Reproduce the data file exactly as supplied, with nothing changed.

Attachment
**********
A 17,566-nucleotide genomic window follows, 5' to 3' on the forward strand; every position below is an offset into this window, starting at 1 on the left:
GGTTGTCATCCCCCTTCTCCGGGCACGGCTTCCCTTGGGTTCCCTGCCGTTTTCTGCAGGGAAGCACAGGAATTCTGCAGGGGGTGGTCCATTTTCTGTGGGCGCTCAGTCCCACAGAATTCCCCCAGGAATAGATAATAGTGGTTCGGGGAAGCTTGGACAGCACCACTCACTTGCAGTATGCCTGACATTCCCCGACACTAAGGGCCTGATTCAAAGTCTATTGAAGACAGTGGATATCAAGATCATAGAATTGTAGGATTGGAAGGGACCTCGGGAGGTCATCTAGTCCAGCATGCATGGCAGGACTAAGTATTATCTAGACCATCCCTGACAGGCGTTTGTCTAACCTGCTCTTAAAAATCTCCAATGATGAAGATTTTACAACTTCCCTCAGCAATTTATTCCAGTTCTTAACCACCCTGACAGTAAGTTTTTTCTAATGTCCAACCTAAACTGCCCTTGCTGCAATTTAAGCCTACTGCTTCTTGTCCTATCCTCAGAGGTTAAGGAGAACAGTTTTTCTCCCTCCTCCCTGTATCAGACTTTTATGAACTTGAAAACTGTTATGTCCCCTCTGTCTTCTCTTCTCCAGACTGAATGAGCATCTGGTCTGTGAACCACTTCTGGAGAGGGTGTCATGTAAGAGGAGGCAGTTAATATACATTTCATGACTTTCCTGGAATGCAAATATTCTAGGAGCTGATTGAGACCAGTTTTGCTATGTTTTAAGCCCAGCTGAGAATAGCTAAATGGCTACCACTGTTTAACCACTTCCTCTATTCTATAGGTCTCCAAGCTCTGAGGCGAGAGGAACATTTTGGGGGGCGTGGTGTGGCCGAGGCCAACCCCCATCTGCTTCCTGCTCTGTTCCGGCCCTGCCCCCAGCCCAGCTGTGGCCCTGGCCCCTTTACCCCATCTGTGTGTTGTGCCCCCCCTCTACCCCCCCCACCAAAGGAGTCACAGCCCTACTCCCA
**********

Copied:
A 17,566-nucleotide genomic window follows, 5' to 3' on the forward strand; every position below is an offset into this window, starting at 1 on the left:
GGTTGTCATCCCCCTTCTCCGGGCACGGCTTCCCTTGGGTTCCCTGCCGTTTTCTGCAGGGAAGCACAGGAATTCTGCAGGGGGTGGTCCATTTTCTGTGGGCGCTCAGTCCCACAGAATTCCCCCAGGAATAGATAATAGTGGTTCGGGGAAGCTTGGACAGCACCACTCACTTGCAGTATGCCTGACATTCCCCGACACTAAGGGCCTGATTCAAAGTCTATTGAAGACAGTGGATATCAAGATCATAGAATTGTAGGATTGGAAGGGACCTCGGGAGGTCATCTAGTCCAGCATGCATGGCAGGACTAAGTATTATCTAGACCATCCCTGACAGGCGTTTGTCTAACCTGCTCTTAAAAATCTCCAATGATGAAGATTTTACAACTTCCCTCAGCAATTTATTCCAGTTCTTAACCACCCTGACAGTAAGTTTTTTCTAATGTCCAACCTAAACTGCCCTTGCTGCAATTTAAGCCTACTGCTTCTTGTCCTATCCTCAGAGGTTAAGGAGAACAGTTTTTCTCCCTCCTCCCTGTATCAGACTTTTATGAACTTGAAAACTGTTATGTCCCCTCTGTCTTCTCTTCTCCAGACTGAATGAGCATCTGGTCTGTGAACCACTTCTGGAGAGGGTGTCATGTAAGAGGAGGCAGTTAATATACATTTCATGACTTTCCTGGAATGCAAATATTCTAGGAGCTGATTGAGACCAGTTTTGCTATGTTTTAAGCCCAGCTGAGAATAGCTAAATGGCTACCACTGTTTAACCACTTCCTCTATTCTATAGGTCTCCAAGCTCTGAGGCGAGAGGAACATTTTGGGGGGCGTGGTGTGGCCGAGGCCAACCCCCATCTGCTTCCTGCTCTGTTCCGGCCCTGCCCCCAGCCCAGCTGTGGCCCTGGCCCCTTTACCCCATCTGTGTGTTGTGCCCCCCCTCTACCCCCCCCACCAAAGGAGTCACAGCCCTACTCCCA